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The Journal of Neurotrauma open option: A tipping point in critical care medicine?

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Mary Ann Liebert, Inc., has decided to offer an open access option for publications like the Journal of Neurotrauma.  Most, if not all Liebert journals offer authors of accepted articles the opportunity to post their work  free online with immediate unrestricted open access for a $3,000 fee. Subsequent articles using the open access option will receive a 50% discount ($1,500). Authors from an organization that has an Institutional Membership (an e-license for the entire Liebert Online journal collection) also pay the reduced Open Option fee of $1,500 for all articles.  The open access option does not effect the author’s obligation to assign copyright for the article and its distribution to Mary Ann Liebert, Inc.

So who chooses the open option?  Three articles in the May 2010 issue of the Journal of Neurotrauma are marked for free access:

Juan Lu, Anthony Marmarou, Kate Lapane, Elizabeth Turf, Lindsay Wilson.  Journal of Neurotrauma. May 2010, 27(5): 843-852.

Haojie Mao, Xin Jin, Liying Zhang, King H. Yang, Takuji Igarashi, Linda J. Noble-Haeusslein, Albert I. King. Journal of Neurotrauma. May 2010, 27(5): 877-888.

Jason M. Hinzman, Theresa Currier Thomas, Jason J. Burmeister, Jorge E. Quintero, Peter Huettl, Francois Pomerleau, Greg A. Gerhardt, Jonathan Lifshitz. Journal of Neurotrauma. May 2010, 27(5): 889-899.

Twelve other original articles from the May 2010 issue of the Journal of Neurotrauma are regular subscription access, many destined for eventual NIH Public Access in PubMedCentral(PMC).  Liebert will deposit the final accepted article (after copy-editing and proofreading) to PMC  on behalf of the authors.
So in the first month of an open access option, 20% of the articles are providing a revenue stream to this publisher and delivering immediate knowledge to the public.  Liebert is undoubtedly experiencing a decline in library subscriptions related to reduced library budgets and continued escalation of institutional subscription prices.  In the gold open access future predicted future, authors will find institutional, foundation, and government support for author fees and replace the library institutional subscription model.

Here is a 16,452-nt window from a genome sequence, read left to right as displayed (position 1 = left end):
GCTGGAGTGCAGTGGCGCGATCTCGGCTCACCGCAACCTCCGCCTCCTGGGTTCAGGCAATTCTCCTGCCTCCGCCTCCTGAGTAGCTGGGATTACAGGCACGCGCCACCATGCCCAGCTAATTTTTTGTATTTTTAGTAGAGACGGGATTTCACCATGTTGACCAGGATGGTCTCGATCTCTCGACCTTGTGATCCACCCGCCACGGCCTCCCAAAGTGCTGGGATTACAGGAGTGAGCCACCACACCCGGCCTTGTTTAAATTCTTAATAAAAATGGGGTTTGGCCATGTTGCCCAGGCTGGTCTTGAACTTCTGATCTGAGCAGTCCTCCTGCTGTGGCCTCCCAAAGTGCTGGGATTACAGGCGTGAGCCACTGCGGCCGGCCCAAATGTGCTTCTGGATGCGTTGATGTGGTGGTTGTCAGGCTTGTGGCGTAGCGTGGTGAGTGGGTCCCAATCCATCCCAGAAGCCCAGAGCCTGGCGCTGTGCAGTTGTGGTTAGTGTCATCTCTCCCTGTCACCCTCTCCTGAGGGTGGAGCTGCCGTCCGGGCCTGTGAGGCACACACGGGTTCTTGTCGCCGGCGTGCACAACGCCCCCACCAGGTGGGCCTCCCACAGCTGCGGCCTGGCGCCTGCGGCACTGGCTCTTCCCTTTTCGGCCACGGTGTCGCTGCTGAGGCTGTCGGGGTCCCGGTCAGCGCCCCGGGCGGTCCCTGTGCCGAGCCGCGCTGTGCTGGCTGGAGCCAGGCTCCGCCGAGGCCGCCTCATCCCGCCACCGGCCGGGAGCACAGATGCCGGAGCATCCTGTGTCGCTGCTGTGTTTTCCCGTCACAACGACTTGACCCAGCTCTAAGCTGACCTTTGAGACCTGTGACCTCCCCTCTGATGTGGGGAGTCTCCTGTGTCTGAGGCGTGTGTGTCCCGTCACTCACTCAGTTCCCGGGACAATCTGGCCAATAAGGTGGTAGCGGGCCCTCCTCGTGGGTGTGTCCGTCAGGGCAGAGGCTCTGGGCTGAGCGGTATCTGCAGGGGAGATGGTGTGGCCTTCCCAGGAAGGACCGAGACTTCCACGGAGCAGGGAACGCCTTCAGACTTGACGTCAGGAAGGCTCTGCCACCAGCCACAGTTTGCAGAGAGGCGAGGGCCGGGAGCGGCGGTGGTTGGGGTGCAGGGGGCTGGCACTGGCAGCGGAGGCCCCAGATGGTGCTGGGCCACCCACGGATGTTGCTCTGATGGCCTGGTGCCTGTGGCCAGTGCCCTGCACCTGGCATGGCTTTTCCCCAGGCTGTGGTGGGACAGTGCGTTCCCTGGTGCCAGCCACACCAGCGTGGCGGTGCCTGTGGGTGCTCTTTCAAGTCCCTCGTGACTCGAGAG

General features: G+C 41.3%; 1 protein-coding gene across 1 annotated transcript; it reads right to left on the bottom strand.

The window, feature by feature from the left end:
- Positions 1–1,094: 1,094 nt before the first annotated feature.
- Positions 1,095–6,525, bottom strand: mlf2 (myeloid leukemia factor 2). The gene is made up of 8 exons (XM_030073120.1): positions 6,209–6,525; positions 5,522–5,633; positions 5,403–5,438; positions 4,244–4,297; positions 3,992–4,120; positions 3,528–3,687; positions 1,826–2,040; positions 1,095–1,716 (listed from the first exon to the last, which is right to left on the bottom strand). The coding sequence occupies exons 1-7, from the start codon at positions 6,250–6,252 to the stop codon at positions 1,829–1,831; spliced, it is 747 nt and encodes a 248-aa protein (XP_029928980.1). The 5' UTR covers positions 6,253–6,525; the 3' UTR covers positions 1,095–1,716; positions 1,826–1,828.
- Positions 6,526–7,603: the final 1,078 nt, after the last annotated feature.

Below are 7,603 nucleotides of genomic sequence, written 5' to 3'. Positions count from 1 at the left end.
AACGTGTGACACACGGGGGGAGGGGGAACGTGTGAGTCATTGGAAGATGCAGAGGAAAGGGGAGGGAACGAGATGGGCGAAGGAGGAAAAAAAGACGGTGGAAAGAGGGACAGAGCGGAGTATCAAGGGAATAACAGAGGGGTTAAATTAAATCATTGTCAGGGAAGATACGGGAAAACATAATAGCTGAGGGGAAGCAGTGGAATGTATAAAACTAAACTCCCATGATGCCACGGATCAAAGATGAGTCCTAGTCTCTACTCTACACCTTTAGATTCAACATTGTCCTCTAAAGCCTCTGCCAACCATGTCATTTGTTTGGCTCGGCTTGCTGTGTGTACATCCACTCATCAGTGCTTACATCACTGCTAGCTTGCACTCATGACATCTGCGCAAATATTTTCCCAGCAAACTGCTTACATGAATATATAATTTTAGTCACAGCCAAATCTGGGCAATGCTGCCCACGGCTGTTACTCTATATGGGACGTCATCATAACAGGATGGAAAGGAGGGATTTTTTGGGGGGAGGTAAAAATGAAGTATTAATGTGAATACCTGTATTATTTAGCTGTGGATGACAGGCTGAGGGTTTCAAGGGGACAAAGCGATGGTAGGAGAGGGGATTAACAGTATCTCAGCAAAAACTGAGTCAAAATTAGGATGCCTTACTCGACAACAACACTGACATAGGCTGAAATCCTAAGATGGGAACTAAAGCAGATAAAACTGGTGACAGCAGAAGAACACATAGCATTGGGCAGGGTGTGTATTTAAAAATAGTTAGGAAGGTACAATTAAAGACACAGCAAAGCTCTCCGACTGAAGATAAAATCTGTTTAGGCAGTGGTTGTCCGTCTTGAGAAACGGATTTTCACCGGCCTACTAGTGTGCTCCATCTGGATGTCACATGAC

I will revisit the articles from this issue next year, in order to observe whether the open access boost selected by the three open access option articles  can be documented, at least for the subject of neurotrauma. In the meantime, I know by a check of Journal Citation Reports that the Journal of Neurotrauma is ranked fifth in the impact factor listing for the subject category critical care medicine.  Do any of the four journals ranked higher for impact factor in the critical care medicine category than the Journal of Neurotrauma have open access options?
#4:   Critical Care (BioMed Central) – All research articles published in Critical Care are open access.  The BioMed Central author fee is US$1630.

#3: Intensive Care Medicine (Springer) Springer provides an open access option called Springer Open Choice. In this model, authors do not have to transfer copyright, and immediate PubMedCentral deposit can take place. The fee Springer asks for is US$3000 (EU$2000).

#2: Critical Care Medicine (Lippincott, Williams, & Wilkins) There is no open access option for authors, and this journal is not represented in PubMedCentral.

#1: American Journal of Respiratory and Critical Care Medicine (American Thoracic Society)  There is no open access option for authors; however, this journal is represented in PubMedCentral.

Out of these five top journals, three offer some degree of or provision for open access.  For critical care medicine, open access is certainly worth considering.

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Fri, June 4 2010 » Uncategorized

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